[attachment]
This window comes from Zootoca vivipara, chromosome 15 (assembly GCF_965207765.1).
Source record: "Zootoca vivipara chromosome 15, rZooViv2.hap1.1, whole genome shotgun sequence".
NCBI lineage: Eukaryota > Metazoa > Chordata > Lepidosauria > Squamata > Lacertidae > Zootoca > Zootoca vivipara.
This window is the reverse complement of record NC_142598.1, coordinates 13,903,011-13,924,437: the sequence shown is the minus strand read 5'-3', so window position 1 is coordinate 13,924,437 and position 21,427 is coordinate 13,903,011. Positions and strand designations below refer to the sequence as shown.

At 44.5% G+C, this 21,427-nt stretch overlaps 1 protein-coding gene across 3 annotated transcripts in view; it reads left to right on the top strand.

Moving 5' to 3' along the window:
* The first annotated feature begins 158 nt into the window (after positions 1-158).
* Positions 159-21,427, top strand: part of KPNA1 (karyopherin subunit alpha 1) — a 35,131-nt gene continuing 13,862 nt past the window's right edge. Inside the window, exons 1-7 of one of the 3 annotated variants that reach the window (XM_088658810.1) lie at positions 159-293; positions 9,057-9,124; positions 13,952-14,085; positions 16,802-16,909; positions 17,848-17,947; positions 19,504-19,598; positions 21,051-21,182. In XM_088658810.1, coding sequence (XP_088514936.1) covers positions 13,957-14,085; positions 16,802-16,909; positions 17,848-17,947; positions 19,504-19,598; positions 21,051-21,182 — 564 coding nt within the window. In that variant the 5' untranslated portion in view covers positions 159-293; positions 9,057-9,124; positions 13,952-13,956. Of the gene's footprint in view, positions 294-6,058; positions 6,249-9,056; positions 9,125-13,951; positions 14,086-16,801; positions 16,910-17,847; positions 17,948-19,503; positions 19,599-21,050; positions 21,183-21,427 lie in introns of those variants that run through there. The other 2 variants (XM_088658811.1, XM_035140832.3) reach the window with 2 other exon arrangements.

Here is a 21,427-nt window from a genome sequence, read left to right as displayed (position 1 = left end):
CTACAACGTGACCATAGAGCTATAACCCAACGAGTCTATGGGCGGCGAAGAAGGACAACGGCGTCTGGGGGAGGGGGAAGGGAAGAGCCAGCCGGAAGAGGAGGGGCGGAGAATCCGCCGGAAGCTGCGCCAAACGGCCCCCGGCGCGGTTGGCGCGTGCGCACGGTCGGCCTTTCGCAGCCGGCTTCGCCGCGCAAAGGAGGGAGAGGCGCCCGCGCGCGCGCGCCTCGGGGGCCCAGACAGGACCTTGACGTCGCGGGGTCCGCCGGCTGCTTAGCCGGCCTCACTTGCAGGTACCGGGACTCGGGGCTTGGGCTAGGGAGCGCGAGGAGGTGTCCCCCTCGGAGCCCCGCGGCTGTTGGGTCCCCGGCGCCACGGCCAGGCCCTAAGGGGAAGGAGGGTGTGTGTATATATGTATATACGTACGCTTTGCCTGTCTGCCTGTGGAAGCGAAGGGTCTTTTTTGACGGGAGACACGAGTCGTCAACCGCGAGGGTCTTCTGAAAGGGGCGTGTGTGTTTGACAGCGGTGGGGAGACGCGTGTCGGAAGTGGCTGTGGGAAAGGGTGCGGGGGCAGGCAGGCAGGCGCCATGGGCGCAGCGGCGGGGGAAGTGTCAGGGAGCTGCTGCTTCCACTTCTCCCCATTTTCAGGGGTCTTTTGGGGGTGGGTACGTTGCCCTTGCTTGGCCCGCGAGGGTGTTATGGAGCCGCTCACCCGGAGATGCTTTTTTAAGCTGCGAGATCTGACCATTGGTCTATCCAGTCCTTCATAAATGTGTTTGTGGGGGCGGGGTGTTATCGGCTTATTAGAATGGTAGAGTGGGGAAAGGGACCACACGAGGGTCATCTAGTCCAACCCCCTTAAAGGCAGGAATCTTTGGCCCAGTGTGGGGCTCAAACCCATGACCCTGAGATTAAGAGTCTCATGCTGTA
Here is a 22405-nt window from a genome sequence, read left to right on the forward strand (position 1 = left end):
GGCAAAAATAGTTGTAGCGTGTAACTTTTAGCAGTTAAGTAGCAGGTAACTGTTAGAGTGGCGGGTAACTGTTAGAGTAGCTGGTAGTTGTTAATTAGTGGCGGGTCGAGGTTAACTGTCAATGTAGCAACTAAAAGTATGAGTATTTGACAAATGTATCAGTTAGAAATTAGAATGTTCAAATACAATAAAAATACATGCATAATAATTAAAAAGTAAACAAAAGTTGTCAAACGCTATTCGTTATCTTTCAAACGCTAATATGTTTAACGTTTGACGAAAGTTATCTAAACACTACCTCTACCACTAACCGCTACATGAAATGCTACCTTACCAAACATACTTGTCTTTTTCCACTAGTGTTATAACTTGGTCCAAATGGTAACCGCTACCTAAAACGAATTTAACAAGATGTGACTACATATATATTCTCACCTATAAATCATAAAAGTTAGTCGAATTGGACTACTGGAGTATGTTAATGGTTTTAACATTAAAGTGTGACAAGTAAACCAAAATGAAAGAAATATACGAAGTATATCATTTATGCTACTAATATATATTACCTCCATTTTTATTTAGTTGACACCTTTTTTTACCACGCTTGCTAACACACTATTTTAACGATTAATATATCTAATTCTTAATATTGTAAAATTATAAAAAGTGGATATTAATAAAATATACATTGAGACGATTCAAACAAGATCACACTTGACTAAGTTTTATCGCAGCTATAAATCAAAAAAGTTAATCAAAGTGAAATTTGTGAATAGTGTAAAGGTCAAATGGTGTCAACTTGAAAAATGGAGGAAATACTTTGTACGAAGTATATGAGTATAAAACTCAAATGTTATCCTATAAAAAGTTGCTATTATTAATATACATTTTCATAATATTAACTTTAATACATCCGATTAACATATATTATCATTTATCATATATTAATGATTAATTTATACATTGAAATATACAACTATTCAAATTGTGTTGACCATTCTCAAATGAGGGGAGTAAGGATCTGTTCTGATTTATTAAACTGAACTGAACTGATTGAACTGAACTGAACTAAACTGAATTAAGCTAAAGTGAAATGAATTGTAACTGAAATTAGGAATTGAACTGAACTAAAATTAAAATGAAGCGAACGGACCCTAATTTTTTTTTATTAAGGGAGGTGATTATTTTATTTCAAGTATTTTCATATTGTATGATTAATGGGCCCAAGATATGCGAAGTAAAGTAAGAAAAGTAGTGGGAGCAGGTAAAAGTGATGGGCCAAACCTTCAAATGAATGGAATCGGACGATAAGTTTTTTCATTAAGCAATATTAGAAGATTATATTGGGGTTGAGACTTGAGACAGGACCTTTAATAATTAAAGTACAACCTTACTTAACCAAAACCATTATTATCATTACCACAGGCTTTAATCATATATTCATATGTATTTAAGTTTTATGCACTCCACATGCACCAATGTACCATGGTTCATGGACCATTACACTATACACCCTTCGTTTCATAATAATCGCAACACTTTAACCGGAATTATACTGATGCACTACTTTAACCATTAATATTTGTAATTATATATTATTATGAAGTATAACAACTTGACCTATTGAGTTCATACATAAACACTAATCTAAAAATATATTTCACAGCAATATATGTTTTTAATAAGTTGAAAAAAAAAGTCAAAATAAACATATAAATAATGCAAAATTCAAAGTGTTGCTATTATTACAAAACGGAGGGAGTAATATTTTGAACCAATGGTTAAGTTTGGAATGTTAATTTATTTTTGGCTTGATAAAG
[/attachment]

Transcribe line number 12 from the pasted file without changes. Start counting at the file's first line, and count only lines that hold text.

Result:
GGCAAAAATAGTTGTAGCGTGTAACTTTTAGCAGTTAAGTAGCAGGTAACTGTTAGAGTGGCGGGTAACTGTTAGAGTAGCTGGTAGTTGTTAATTAGTGGCGGGTCGAGGTTAACTGTCAATGTAGCAACTAAAAGTATGAGTATTTGACAAATGTATCAGTTAGAAATTAGAATGTTCAAATACAATAAAAATACATGCATAATAATTAAAAAGTAAACAAAAGTTGTCAAACGCTATTCGTTATCTTTCAAACGCTAATATGTTTAACGTTTGACGAAAGTTATCTAAACACTACCTCTACCACTAACCGCTACATGAAATGCTACCTTACCAAACATACTTGTCTTTTTCCACTAGTGTTATAACTTGGTCCAAATGGTAACCGCTACCTAAAACGAATTTAACAAGATGTGACTACATATATATTCTCACCTATAAATCATAAAAGTTAGTCGAATTGGACTACTGGAGTATGTTAATGGTTTTAACATTAAAGTGTGACAAGTAAACCAAAATGAAAGAAATATACGAAGTATATCATTTATGCTACTAATATATATTACCTCCATTTTTATTTAGTTGACACCTTTTTTTACCACGCTTGCTAACACACTATTTTAACGATTAATATATCTAATTCTTAATATTGTAAAATTATAAAAAGTGGATATTAATAAAATATACATTGAGACGATTCAAACAAGATCACACTTGACTAAGTTTTATCGCAGCTATAAATCAAAAAAGTTAATCAAAGTGAAATTTGTGAATAGTGTAAAGGTCAAATGGTGTCAACTTGAAAAATGGAGGAAATACTTTGTACGAAGTATATGAGTATAAAACTCAAATGTTATCCTATAAAAAGTTGCTATTATTAATATACATTTTCATAATATTAACTTTAATACATCCGATTAACATATATTATCATTTATCATATATTAATGATTAATTTATACATTGAAATATACAACTATTCAAATTGTGTTGACCATTCTCAAATGAGGGGAGTAAGGATCTGTTCTGATTTATTAAACTGAACTGAACTGATTGAACTGAACTGAACTAAACTGAATTAAGCTAAAGTGAAATGAATTGTAACTGAAATTAGGAATTGAACTGAACTAAAATTAAAATGAAGCGAACGGACCCTAATTTTTTTTTATTAAGGGAGGTGATTATTTTATTTCAAGTATTTTCATATTGTATGATTAATGGGCCCAAGATATGCGAAGTAAAGTAAGAAAAGTAGTGGGAGCAGGTAAAAGTGATGGGCCAAACCTTCAAATGAATGGAATCGGACGATAAGTTTTTTCATTAAGCAATATTAGAAGATTATATTGGGGTTGAGACTTGAGACAGGACCTTTAATAATTAAAGTACAACCTTACTTAACCAAAACCATTATTATCATTACCACAGGCTTTAATCATATATTCATATGTATTTAAGTTTTATGCACTCCACATGCACCAATGTACCATGGTTCATGGACCATTACACTATACACCCTTCGTTTCATAATAATCGCAACACTTTAACCGGAATTATACTGATGCACTACTTTAACCATTAATATTTGTAATTATATATTATTATGAAGTATAACAACTTGACCTATTGAGTTCATACATAAACACTAATCTAAAAATATATTTCACAGCAATATATGTTTTTAATAAGTTGAAAAAAAAAGTCAAAATAAACATATAAATAATGCAAAATTCAAAGTGTTGCTATTATTACAAAACGGAGGGAGTAATATTTTGAACCAATGGTTAAGTTTGGAATGTTAATTTATTTTTGGCTTGATAAAG